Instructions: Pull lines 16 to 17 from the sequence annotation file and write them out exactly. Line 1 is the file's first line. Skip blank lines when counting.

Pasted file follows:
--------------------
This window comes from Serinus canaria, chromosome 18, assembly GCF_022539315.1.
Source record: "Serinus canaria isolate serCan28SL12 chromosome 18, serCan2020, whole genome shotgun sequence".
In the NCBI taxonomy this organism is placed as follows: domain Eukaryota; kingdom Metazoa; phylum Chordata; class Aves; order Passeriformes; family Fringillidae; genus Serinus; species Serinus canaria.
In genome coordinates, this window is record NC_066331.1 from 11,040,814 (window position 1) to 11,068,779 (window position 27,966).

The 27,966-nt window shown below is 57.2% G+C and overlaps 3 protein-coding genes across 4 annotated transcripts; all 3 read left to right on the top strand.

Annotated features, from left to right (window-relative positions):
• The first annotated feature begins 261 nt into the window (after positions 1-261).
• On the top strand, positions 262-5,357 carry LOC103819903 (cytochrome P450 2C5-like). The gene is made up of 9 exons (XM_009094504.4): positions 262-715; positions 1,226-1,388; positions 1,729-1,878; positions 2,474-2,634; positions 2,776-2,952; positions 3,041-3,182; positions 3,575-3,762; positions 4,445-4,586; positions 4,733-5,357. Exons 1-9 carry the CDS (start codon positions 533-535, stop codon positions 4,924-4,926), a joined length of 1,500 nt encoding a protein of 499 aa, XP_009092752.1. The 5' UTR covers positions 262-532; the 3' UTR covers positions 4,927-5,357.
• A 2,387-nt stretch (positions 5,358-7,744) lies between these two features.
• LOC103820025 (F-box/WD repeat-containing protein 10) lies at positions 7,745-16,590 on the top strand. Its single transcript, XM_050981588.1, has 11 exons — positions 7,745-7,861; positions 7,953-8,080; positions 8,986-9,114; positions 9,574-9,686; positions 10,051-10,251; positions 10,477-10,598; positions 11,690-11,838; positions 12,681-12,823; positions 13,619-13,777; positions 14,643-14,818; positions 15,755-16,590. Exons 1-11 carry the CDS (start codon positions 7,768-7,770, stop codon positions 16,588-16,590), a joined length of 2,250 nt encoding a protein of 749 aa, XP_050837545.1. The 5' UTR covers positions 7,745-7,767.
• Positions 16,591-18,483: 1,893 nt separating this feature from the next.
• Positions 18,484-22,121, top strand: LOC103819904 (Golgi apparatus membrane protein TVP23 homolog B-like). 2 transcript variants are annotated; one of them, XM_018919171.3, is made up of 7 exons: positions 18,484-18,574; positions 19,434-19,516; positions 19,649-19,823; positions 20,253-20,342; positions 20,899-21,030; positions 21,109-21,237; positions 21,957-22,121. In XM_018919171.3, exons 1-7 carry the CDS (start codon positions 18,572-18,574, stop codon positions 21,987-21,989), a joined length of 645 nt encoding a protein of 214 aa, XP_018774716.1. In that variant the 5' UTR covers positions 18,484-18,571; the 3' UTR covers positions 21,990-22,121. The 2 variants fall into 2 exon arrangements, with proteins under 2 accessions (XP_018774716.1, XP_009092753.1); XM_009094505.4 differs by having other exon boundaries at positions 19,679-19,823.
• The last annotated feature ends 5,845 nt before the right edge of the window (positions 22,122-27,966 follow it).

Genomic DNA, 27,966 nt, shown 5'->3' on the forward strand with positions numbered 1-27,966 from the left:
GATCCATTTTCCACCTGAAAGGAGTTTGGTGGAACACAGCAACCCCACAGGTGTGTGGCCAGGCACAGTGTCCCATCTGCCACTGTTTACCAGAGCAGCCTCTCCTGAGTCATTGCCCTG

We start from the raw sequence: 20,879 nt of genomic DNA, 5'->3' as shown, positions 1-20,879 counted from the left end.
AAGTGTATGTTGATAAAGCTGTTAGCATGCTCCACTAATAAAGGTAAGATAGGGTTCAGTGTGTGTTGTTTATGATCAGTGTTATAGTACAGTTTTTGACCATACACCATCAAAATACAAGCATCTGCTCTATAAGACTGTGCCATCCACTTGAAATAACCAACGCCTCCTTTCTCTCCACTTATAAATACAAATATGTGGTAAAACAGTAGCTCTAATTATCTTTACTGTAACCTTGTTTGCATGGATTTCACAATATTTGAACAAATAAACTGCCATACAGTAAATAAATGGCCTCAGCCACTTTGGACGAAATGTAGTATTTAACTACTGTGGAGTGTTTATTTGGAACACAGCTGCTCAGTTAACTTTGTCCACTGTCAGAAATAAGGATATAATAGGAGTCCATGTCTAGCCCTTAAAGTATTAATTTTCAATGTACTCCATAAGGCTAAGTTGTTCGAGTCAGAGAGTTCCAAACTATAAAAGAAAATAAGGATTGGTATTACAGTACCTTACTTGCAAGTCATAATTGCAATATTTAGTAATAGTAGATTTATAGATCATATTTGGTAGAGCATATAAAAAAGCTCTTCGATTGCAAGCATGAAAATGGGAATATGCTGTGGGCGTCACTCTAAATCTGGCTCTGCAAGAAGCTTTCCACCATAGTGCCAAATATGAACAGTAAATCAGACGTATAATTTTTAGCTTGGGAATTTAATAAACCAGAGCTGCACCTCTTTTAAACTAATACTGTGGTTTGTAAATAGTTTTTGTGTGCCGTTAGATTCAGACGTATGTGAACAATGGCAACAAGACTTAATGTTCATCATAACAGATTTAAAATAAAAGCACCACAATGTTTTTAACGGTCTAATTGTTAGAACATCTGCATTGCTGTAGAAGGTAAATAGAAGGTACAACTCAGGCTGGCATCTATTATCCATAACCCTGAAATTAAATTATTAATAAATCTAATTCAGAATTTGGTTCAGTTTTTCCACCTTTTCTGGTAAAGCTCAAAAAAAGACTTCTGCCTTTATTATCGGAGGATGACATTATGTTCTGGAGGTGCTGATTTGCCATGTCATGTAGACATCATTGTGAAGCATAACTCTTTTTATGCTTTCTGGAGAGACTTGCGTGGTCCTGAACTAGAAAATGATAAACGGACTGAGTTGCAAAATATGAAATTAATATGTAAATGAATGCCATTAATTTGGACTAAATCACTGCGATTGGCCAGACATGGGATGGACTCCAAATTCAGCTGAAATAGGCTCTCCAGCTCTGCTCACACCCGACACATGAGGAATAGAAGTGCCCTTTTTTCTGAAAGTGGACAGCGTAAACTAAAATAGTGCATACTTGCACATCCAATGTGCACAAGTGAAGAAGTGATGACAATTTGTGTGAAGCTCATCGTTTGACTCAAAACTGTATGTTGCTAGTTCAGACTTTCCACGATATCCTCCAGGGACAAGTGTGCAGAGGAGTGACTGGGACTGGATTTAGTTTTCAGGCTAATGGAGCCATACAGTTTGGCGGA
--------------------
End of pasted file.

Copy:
We start from the raw sequence: 20,879 nt of genomic DNA, 5'->3' as shown, positions 1-20,879 counted from the left end.
AAGTGTATGTTGATAAAGCTGTTAGCATGCTCCACTAATAAAGGTAAGATAGGGTTCAGTGTGTGTTGTTTATGATCAGTGTTATAGTACAGTTTTTGACCATACACCATCAAAATACAAGCATCTGCTCTATAAGACTGTGCCATCCACTTGAAATAACCAACGCCTCCTTTCTCTCCACTTATAAATACAAATATGTGGTAAAACAGTAGCTCTAATTATCTTTACTGTAACCTTGTTTGCATGGATTTCACAATATTTGAACAAATAAACTGCCATACAGTAAATAAATGGCCTCAGCCACTTTGGACGAAATGTAGTATTTAACTACTGTGGAGTGTTTATTTGGAACACAGCTGCTCAGTTAACTTTGTCCACTGTCAGAAATAAGGATATAATAGGAGTCCATGTCTAGCCCTTAAAGTATTAATTTTCAATGTACTCCATAAGGCTAAGTTGTTCGAGTCAGAGAGTTCCAAACTATAAAAGAAAATAAGGATTGGTATTACAGTACCTTACTTGCAAGTCATAATTGCAATATTTAGTAATAGTAGATTTATAGATCATATTTGGTAGAGCATATAAAAAAGCTCTTCGATTGCAAGCATGAAAATGGGAATATGCTGTGGGCGTCACTCTAAATCTGGCTCTGCAAGAAGCTTTCCACCATAGTGCCAAATATGAACAGTAAATCAGACGTATAATTTTTAGCTTGGGAATTTAATAAACCAGAGCTGCACCTCTTTTAAACTAATACTGTGGTTTGTAAATAGTTTTTGTGTGCCGTTAGATTCAGACGTATGTGAACAATGGCAACAAGACTTAATGTTCATCATAACAGATTTAAAATAAAAGCACCACAATGTTTTTAACGGTCTAATTGTTAGAACATCTGCATTGCTGTAGAAGGTAAATAGAAGGTACAACTCAGGCTGGCATCTATTATCCATAACCCTGAAATTAAATTATTAATAAATCTAATTCAGAATTTGGTTCAGTTTTTCCACCTTTTCTGGTAAAGCTCAAAAAAAGACTTCTGCCTTTATTATCGGAGGATGACATTATGTTCTGGAGGTGCTGATTTGCCATGTCATGTAGACATCATTGTGAAGCATAACTCTTTTTATGCTTTCTGGAGAGACTTGCGTGGTCCTGAACTAGAAAATGATAAACGGACTGAGTTGCAAAATATGAAATTAATATGTAAATGAATGCCATTAATTTGGACTAAATCACTGCGATTGGCCAGACATGGGATGGACTCCAAATTCAGCTGAAATAGGCTCTCCAGCTCTGCTCACACCCGACACATGAGGAATAGAAGTGCCCTTTTTTCTGAAAGTGGACAGCGTAAACTAAAATAGTGCATACTTGCACATCCAATGTGCACAAGTGAAGAAGTGATGACAATTTGTGTGAAGCTCATCGTTTGACTCAAAACTGTATGTTGCTAGTTCAGACTTTCCACGATATCCTCCAGGGACAAGTGTGCAGAGGAGTGACTGGGACTGGATTTAGTTTTCAGGCTAATGGAGCCATACAGTTTGGCGGA